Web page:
When it comes to taste, my wife Mary Anne prefers sweet, while I tend to like salty. Well, I used to think that nothing could be too salty for me, but I may have met my match. I was driving my Ford Escape (the wrecked one) to the store a few weeks ago and I started to notice that it was making a loud rattling noise whenever I hit a bump in the road (rare around here – NOT!). I figured that it was just some of the tools and general junk that I like to haul around with me everywhere I go. I put up with it for a few days, and then I finally bit the bullet and cleaned out the back of the wagon. I went to drive it the next day, expecting it to be much quieter, but it was just as loud as ever. I finally stopped and took a close look at the car and found much to my display that my passenger’s rear top shock mount had ripped right out of the car! It was not a result of the previous accident damage (although I’m sure that it didn’t help) but of rust caused by all the road salt that they use around here in the Winter to melt the ice and snow.
I like this car, but it has a few shortcomings, one is that that there are no inner wheel well liners in the back (front has them, but not the rear) and the other is that it is constructed of very light gauge sheet metal. These two things, working in conjunction with each other, caused the failure. They tried to avoid this at the factory by reinforcing this spot with a triple layer of metal at this point, but it just failed instead at the edge of the reinforcing plate all the way around. I thought about fabricating my own patch for this mount, but it is a very oddly shaped area and fabricating it would be pretty difficult. I decided to check U-tube to see if anybody else had had this problem. Spoiler alert, if there is a dedicated U-tube video about your particular problem, it’s pretty common. Not only did they have a video on the procedure, but they said that there was a ready made inner fender patch available for this repair. It wasn’t cheap, but it would save me a lot of time, so I ordered one. When it came in, I set aside a day off to get it done.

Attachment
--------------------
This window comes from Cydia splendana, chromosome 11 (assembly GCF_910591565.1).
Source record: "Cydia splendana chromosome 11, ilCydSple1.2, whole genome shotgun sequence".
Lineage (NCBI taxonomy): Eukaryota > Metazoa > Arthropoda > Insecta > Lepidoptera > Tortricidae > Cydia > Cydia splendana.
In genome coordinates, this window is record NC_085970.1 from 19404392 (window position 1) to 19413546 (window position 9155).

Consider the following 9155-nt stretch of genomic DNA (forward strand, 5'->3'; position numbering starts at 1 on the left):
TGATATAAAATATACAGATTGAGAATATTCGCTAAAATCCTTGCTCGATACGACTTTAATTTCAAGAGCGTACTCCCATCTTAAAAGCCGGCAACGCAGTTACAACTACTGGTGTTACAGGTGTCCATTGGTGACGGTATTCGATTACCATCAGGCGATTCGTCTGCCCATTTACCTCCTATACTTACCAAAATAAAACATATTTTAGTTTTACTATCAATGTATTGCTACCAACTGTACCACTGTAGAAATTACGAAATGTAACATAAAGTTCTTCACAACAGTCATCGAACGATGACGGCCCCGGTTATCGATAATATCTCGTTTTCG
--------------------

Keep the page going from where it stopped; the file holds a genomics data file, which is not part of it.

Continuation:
The first I had to do was to strip the interior panels out of the back of the car. This was easy as I had just done it last year to repair the body damage after the last accident. Then I had to remove the remains of my old patches, and remove the broken fender mounting remnants off the top of the shock. Then I had to trim the new patch as I did not need the front end of it, and it would make the installation more difficult. I then had to trim the patch to fit (they are a one-size-fits-most kit) and not all the cars are the same and mine had been previously bent a little bit to boot.
Once I had a good fit, I used about a zillion drill screws to fasten it onto the car’s remaining sound sheet-metal. Then I added a few angle braces to the floor near the shock mount (if it’s worth doing, it’s worth overdoing). When I was finished I ran a bead of silicone caulk around the repair. I bolted the shock back onto the new fender and then I re-assembled the interior. It took me about four hours. Not too bad, but I’m a little sore from spending so much time hunched over in the back of the car. I must have done a good job, as it seemed eerily quiet this morning as I drove it to work, at The Old Hardware Store…